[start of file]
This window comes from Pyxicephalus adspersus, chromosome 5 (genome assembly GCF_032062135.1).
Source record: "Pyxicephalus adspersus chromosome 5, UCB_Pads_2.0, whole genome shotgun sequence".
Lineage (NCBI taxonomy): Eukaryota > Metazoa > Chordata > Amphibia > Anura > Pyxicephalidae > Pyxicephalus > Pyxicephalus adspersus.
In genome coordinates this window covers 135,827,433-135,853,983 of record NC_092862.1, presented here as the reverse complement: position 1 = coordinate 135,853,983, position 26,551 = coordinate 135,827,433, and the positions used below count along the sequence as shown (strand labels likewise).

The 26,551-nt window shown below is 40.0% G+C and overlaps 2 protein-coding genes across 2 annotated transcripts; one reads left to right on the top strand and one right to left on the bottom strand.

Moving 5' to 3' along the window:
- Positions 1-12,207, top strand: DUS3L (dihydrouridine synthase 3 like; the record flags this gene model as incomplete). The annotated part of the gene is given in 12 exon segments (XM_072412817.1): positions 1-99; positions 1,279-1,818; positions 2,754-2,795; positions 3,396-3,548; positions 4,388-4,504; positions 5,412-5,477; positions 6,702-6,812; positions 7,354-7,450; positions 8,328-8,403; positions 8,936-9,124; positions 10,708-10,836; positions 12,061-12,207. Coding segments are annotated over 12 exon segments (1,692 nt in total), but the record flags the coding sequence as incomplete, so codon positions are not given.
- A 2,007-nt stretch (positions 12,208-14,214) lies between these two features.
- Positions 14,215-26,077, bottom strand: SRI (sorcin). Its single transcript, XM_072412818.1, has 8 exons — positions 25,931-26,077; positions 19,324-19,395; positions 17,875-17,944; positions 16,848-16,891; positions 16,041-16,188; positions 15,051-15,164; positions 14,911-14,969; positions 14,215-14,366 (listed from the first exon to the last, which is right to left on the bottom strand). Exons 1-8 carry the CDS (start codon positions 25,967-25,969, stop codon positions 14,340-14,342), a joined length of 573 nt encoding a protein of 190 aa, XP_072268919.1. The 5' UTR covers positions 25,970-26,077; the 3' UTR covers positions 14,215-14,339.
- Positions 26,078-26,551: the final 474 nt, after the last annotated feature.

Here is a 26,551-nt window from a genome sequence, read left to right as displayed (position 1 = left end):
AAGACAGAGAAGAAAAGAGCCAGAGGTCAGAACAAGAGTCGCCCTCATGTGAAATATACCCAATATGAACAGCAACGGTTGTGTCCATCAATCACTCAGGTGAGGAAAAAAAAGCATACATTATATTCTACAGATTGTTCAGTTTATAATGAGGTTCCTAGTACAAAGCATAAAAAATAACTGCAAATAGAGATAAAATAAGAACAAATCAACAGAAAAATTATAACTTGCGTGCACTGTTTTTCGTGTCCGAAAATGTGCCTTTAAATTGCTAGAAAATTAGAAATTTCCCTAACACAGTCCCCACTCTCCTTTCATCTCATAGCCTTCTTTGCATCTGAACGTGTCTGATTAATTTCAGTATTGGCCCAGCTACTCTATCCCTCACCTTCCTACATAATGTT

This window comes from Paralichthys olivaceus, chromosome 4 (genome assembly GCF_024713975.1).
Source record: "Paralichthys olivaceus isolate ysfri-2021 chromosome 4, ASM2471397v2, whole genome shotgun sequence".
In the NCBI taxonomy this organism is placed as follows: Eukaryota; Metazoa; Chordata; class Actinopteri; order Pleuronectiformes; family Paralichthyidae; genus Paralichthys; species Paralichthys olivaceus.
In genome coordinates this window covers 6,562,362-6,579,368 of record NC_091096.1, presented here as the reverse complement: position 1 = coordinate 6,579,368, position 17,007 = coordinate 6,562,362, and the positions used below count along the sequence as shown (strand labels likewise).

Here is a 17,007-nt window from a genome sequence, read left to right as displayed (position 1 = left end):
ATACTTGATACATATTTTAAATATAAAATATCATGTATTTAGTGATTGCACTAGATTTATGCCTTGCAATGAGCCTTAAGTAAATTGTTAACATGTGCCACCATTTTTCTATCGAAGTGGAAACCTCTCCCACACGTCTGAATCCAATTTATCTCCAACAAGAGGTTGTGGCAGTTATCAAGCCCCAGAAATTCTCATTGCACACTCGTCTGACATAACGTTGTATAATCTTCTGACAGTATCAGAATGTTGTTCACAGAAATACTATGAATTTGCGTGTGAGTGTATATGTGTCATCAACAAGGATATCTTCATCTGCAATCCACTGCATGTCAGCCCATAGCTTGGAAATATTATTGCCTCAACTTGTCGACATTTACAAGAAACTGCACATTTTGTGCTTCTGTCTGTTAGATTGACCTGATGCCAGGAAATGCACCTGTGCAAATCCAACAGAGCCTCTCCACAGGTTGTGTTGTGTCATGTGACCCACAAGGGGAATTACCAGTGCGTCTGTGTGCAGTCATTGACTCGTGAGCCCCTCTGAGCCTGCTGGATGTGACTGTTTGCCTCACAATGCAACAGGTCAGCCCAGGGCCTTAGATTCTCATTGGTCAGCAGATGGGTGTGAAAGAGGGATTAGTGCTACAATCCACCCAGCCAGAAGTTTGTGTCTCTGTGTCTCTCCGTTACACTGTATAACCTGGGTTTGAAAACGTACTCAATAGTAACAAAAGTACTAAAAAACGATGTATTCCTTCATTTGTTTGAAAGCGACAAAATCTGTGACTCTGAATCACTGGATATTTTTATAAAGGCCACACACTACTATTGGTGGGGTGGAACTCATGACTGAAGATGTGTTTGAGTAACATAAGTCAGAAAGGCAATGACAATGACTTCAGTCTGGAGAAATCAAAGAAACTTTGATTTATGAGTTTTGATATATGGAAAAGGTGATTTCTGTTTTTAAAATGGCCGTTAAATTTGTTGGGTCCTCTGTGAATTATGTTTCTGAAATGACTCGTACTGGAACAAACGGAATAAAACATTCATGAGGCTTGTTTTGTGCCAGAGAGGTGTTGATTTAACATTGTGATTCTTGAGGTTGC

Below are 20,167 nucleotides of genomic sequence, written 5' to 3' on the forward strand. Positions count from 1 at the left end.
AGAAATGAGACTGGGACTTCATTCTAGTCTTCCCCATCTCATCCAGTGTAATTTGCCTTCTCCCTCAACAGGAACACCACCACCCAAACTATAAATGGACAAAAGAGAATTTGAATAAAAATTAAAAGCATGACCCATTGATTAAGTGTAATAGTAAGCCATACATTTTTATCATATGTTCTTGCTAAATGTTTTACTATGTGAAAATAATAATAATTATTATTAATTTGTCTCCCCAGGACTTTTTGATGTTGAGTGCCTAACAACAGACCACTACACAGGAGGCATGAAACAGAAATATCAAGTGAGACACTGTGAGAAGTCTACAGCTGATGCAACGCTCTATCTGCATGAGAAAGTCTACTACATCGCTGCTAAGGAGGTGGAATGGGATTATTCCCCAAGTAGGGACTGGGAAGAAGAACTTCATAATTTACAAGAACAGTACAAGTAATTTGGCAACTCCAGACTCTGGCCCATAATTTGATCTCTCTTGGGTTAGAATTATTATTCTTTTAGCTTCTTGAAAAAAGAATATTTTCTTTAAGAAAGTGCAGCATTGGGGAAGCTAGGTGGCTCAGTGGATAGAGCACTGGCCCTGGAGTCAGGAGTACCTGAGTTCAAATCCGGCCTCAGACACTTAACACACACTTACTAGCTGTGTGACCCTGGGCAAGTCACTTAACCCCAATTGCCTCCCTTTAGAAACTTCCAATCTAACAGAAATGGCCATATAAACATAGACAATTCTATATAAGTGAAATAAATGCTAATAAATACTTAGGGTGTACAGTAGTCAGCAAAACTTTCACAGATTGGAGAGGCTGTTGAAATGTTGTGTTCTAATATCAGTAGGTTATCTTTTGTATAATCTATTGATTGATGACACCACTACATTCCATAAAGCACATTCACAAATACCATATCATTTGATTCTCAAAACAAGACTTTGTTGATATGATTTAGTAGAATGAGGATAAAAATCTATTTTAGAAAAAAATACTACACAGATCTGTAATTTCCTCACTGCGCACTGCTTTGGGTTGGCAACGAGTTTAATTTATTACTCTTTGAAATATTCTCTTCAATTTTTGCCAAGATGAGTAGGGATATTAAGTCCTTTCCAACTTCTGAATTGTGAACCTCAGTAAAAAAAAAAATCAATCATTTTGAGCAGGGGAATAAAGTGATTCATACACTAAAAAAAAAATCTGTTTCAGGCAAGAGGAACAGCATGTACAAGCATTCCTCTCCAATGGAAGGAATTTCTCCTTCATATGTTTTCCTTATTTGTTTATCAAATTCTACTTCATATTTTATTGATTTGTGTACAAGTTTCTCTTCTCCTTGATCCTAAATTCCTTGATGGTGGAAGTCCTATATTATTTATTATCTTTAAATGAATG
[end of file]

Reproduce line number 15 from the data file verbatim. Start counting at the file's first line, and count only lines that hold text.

In the NCBI taxonomy this organism is placed as follows: Eukaryota; Metazoa; Chordata; class Actinopteri; order Pleuronectiformes; family Paralichthyidae; genus Paralichthys; species Paralichthys olivaceus.